QUESTION: You’ve addressed this a few times over the --
MS. NULAND: Hold on. Let’s just finish with Jo on the money. Yeah.
QUESTION: Sorry. I just wanted to clarify this 1.1 billion. Does some of that include what we talked about last week about the upgrades to the 10 embassies that have been singled out for first review, if you like?
MS. NULAND: 1.1 billion covers the 35 Marine security detachments, construction for new diplomatic facilities, and implementing the additional upgrades that we’ve identified. We’re still short the 300 million for extra DS agents, as I mentioned.
QUESTION: Thank you.
MS. NULAND: Okay. Scott.
QUESTION: Somalia --
QUESTION: The 300 million (inaudible) this year?
MS. NULAND: Well, we’d like it as soon as possible, obviously.
QUESTION: You’ve addressed the Somali issue a few times over the past few days, but the woman and the journalist have now been sentenced. Do you have anything that you can tell us about that?
MS. NULAND: Scott, I think we’re going to put out a statement on this a little bit later today in my name. So if you’ll give me a minute on that, we will get it out to you.
QUESTION: NBC News has obtained a white paper on the lawfulness of a lethal operation directed at U.S. citizen who is a senior operational leader in al-Qaida or an associated force. I am wondering if Secretary Kerry has been briefed or read in on this and what his reaction to the policy is.
MS. NULAND: First, on the broader issue, the White House is going to be speaking to this later today – or the Justice Department, so I’m not going to comment on the broader issue beyond saying that Secretary Kerry is fully aware.
Please, in the back.
QUESTION: I would like to know if the State Department views this Senkaku latest incident as also a test of American resolve, not just the resolve of the Japanese air and naval defense systems. Does the State Department also view this as a test of our resolve in backing up our Japanese ally?
MS. NULAND: I think I’ve spoken to our view of this incident. We’re concerned by it. We think it could escalate tensions. We are concerned about the potential for an incident or a miscalculation. I think that’s pretty clear from here.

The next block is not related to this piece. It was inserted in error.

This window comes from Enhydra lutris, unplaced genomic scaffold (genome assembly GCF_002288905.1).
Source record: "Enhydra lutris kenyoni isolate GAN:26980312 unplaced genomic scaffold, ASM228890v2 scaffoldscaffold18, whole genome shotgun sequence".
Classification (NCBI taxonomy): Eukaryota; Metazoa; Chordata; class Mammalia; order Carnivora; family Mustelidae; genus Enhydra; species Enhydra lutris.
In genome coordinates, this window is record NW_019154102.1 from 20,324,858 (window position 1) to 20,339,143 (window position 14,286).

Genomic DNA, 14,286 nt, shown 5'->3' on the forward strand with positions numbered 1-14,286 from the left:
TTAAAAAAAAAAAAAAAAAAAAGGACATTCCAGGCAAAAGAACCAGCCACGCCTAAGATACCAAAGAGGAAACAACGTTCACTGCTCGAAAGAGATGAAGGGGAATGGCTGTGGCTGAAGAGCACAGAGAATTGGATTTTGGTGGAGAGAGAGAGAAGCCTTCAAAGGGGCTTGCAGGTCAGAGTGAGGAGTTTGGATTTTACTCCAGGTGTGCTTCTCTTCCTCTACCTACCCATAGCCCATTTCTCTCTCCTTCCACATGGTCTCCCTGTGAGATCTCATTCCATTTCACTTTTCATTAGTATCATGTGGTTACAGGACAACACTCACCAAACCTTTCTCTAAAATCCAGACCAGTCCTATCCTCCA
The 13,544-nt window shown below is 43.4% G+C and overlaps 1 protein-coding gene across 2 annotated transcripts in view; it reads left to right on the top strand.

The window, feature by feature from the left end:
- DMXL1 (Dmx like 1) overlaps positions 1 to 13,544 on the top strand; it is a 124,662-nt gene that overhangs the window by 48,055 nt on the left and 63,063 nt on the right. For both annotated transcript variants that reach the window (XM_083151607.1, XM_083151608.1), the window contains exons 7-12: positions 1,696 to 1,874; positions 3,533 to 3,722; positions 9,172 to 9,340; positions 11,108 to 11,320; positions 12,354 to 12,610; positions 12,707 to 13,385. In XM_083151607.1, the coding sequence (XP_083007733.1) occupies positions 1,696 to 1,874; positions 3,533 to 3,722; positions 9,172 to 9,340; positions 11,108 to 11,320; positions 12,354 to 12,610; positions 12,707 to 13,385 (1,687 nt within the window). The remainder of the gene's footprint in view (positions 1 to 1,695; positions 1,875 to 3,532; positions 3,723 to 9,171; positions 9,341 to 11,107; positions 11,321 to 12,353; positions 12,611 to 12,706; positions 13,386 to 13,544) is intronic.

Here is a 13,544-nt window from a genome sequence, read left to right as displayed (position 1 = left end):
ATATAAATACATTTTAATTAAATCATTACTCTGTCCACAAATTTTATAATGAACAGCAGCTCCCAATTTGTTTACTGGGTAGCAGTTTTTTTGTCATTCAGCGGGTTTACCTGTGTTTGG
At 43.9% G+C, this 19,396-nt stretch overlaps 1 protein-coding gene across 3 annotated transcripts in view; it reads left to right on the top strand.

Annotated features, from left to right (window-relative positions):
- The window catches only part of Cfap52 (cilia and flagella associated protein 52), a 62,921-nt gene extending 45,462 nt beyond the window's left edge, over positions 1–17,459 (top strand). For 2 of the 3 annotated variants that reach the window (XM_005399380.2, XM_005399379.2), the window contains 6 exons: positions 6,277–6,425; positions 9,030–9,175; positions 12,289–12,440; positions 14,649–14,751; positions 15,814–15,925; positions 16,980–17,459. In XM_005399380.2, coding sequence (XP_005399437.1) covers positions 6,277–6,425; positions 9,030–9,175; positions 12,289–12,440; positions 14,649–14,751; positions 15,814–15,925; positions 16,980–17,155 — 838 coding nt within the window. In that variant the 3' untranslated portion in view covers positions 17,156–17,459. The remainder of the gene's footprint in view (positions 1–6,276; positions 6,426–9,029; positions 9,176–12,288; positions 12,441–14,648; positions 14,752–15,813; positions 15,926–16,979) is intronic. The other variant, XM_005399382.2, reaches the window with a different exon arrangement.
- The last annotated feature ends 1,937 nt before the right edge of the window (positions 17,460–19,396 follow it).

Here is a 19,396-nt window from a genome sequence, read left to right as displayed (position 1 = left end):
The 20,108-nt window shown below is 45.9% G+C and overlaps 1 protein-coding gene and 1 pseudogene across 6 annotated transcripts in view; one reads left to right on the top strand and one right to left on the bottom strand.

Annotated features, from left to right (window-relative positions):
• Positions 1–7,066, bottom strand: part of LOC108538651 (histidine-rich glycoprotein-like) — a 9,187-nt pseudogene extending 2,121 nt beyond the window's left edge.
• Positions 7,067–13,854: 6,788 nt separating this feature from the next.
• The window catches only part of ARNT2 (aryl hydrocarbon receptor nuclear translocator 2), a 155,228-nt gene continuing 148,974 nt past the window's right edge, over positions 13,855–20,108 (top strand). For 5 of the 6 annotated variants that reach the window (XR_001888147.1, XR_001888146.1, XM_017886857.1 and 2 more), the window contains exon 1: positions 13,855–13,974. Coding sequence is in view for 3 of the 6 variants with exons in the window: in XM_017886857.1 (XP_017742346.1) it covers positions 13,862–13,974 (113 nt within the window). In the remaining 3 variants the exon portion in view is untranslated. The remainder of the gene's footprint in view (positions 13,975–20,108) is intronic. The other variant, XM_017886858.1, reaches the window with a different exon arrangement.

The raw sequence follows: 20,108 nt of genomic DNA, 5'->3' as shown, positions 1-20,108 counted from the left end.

Please. Go ahead.
QUESTION: Was that – when you say the concern, though, is that because – is that you’re concerned by the Chinese action --
MS. NULAND: Yeah, by the --
QUESTION: Not by the Japanese destroyer being where it was?
MS. NULAND: The concern is by the painting of the ship.
MS. NULAND: We have seen the reports of the conviction and the sentencing of three former members of parliament for comments they made in October of 2012, and two other individuals for comments that they made on Twitter. We, as you know, oppose laws that curb the peaceful exercise of free expression. I did speak early in January, I think it was on the 7th, about the importance that we place on freedom of expression, and we called at that time on the Government of Kuwait to adhere to its own tradition of respect for freedom of expression, and I reiterate that here today.
QUESTION: Change topics?
MS. NULAND: Yeah.
MS. NULAND: Mm-hmm
QUESTION: There was just a report on Israel Channel 10 that President Obama will visit Israel and the PA territory on March 20th. Are you aware of that?
MS. NULAND: You know that only the White House is going to speak to presidential travel, so I’ll send you to them, Said.
QUESTION: Well, that wasn’t his question. His question was: Are you aware of the report? (Laughter.)
MS. NULAND: We try here to be aware of most reports.
In the back.
QUESTION: Syrian Deputy Foreign Minister is visiting China this week, and I wonder if Syria came up in the conversation between Secretary Kerry and Yang Jiechi.
MS. NULAND: I don’t have anything on that. I will check into that for you.
QUESTION: And on the question on the revised agreement of privileged exemptions and immunities between American Institute in Taiwan and TECRO, I wonder if you have anything on that and what is the significance of that.
MS. NULAND: Yeah. On February 4th, the American Institute in Taiwan and the Taipei Economic and Cultural Representative Office in the United States, TECRO, signed an updated agreement on privileges and immunities. This replaces the 1980 agreement on this subject and improves legal protections for both our AIT personnel in Taiwan and TECRO personnel in the United States. This action is fully consistent with our longstanding commitment to a one-China policy, which has not changed. But as I said, this updated agreement was designed to improve the necessary legal protections and enable these entities and their employees to perform their functions effectively.
QUESTION: I’m sorry, does that mean that before they did not have diplomatic or consular immunity, and now they do?